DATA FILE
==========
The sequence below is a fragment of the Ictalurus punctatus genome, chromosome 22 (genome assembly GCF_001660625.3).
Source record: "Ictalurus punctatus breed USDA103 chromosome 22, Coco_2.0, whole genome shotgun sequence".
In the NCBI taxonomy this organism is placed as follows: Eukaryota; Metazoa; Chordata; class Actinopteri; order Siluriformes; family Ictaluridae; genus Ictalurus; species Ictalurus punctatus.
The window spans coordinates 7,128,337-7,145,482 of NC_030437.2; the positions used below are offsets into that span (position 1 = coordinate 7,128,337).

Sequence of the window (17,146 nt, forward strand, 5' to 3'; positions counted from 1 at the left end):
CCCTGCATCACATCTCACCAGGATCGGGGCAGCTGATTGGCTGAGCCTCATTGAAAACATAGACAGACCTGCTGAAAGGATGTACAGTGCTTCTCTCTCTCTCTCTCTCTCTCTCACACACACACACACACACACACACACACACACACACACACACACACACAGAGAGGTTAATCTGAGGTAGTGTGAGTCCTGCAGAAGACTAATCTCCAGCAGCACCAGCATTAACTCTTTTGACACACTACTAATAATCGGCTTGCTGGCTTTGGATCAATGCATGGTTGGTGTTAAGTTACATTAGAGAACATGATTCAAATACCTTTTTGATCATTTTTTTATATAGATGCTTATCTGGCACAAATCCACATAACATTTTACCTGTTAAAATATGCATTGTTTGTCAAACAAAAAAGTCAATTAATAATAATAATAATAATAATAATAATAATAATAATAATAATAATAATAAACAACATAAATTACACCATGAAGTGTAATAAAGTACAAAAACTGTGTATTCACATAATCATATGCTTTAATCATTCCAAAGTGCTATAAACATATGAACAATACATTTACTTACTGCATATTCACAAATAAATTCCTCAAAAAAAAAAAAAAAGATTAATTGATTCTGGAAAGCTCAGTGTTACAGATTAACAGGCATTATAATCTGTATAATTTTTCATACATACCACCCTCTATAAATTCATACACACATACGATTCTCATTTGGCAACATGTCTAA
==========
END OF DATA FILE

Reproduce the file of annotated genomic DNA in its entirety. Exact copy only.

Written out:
The sequence below is a fragment of the Ictalurus punctatus genome, chromosome 22 (genome assembly GCF_001660625.3).
Source record: "Ictalurus punctatus breed USDA103 chromosome 22, Coco_2.0, whole genome shotgun sequence".
In the NCBI taxonomy this organism is placed as follows: Eukaryota; Metazoa; Chordata; class Actinopteri; order Siluriformes; family Ictaluridae; genus Ictalurus; species Ictalurus punctatus.
The window spans coordinates 7,128,337-7,145,482 of NC_030437.2; the positions used below are offsets into that span (position 1 = coordinate 7,128,337).

Sequence of the window (17,146 nt, forward strand, 5' to 3'; positions counted from 1 at the left end):
CCCTGCATCACATCTCACCAGGATCGGGGCAGCTGATTGGCTGAGCCTCATTGAAAACATAGACAGACCTGCTGAAAGGATGTACAGTGCTTCTCTCTCTCTCTCTCTCTCTCTCACACACACACACACACACACACACACACACACACACACACACACACACAGAGAGGTTAATCTGAGGTAGTGTGAGTCCTGCAGAAGACTAATCTCCAGCAGCACCAGCATTAACTCTTTTGACACACTACTAATAATCGGCTTGCTGGCTTTGGATCAATGCATGGTTGGTGTTAAGTTACATTAGAGAACATGATTCAAATACCTTTTTGATCATTTTTTTATATAGATGCTTATCTGGCACAAATCCACATAACATTTTACCTGTTAAAATATGCATTGTTTGTCAAACAAAAAAGTCAATTAATAATAATAATAATAATAATAATAATAATAATAATAATAATAATAATAAACAACATAAATTACACCATGAAGTGTAATAAAGTACAAAAACTGTGTATTCACATAATCATATGCTTTAATCATTCCAAAGTGCTATAAACATATGAACAATACATTTACTTACTGCATATTCACAAATAAATTCCTCAAAAAAAAAAAAAAAGATTAATTGATTCTGGAAAGCTCAGTGTTACAGATTAACAGGCATTATAATCTGTATAATTTTTCATACATACCACCCTCTATAAATTCATACACACATACGATTCTCATTTGGCAACATGTCTAA